Parents Want Genetic Tests for Their Children, Study Finds

Despite questions about the merits of genetic test kits sold to consumers, many parents apparently are interested in such evaluations for their children.

study published in the journal Pediatrics found that parents were “moderately” interested in genetic tests to find out whether their children might be at high risk later in life for diseases such as diabetes and heart disease.

Based on the results, as the The Wall Street Journal reports, the study’s authors are urging doctors to be ready for parents’ questions about such testing. On one side of the debate over the tests are those who argue that early information on the likelihood of developing a serious condition will give children a chance to make changes, such as going on special diets, to help prevent the onset of a disease.

In the other camp are people who believe that young people shouldn’t have genetic information imposed on them until they are mature enough to make important health decisions.

Although some of the companies that sell the tests directly to consumers online discourage the testing of minors, many, such as the Google-backed company 23andMe, perform evaluations for children.

At the same time, many medical authorities and regulators question the value of consumer genetic tests, regardless of whether the evaluations are for adults or children. In addition to the tests’ questionable quality, their results often are likely to be misunderstood.

“These tests usually don’t offer a clean bill of health and can be hard to interpret even in the best scenario,” the lead author of the Pediatrics study, Dr. Kenneth Tercyak of Georgetown University Medical Center, told Reuters.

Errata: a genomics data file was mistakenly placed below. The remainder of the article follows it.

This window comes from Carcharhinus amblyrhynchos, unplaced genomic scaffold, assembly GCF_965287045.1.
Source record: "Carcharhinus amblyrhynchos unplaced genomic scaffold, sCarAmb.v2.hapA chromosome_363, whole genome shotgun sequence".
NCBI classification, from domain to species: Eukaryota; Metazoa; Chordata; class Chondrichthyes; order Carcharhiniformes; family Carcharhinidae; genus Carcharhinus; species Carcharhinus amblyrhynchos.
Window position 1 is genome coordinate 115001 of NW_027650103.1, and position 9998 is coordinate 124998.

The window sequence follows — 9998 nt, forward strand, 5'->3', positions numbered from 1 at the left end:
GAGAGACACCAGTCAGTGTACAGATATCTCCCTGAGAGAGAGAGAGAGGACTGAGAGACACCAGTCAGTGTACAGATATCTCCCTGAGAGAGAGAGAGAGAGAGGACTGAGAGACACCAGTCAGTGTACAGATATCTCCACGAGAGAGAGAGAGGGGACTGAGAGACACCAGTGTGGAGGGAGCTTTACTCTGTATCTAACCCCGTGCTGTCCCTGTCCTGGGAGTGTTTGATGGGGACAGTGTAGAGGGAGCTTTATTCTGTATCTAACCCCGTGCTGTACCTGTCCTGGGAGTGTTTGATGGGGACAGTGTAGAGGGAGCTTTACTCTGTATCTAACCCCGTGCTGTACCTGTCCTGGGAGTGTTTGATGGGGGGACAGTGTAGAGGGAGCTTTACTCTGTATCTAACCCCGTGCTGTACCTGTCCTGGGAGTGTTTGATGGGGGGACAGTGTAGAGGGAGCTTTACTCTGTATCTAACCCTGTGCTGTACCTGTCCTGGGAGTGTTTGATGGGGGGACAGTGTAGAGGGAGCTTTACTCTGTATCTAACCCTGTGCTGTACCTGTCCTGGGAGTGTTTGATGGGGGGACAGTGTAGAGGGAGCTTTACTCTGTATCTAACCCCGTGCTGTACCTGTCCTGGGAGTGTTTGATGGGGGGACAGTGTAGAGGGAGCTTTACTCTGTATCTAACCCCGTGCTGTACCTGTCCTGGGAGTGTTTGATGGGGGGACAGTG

Tercyak and other researchers on his team surveyed 219 parents of children ages 17 and younger. The parents were quizzed about their attitudes toward tests intended to detect the likelihood of conditions such as colon, skin or lung cancer, as well as heart disease and Type 2 diabetes.

On a scale of 1 (not at all likely to have their children tested) to 7 (very likely), the average score came in at 4.3, which the researchers regarded as moderate interest overall in the evaluations.

As FairWarning noted in a recent commentary, direct-to-consumer genetic kits have drawn withering criticism since 2006, when the the U.S. Government Accountability Office found that the test firms make medically unproven predictions and provide results so ambiguous that they are meaningless.

Last year, in a follow-up GAO inquiry, investigators sent the same DNA samples to each of four companies, and wound up receiving wildly varying results. In one case, a  DNA donor was declared by one company to be at below-average risk of getting prostate cancer and hypertension, while other test kit companies evaluating the same DNA sample alternately found the donor to be at average or above-average risk.

Last month, following two days of hearings on consumer genetic tests by an expert panel, a Food and Drug Administration official said the agency might require some of the evaluations to be ordered or interpreted by a doctor.


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About the author

Lilly Fowler is assistant editor at FairWarning.

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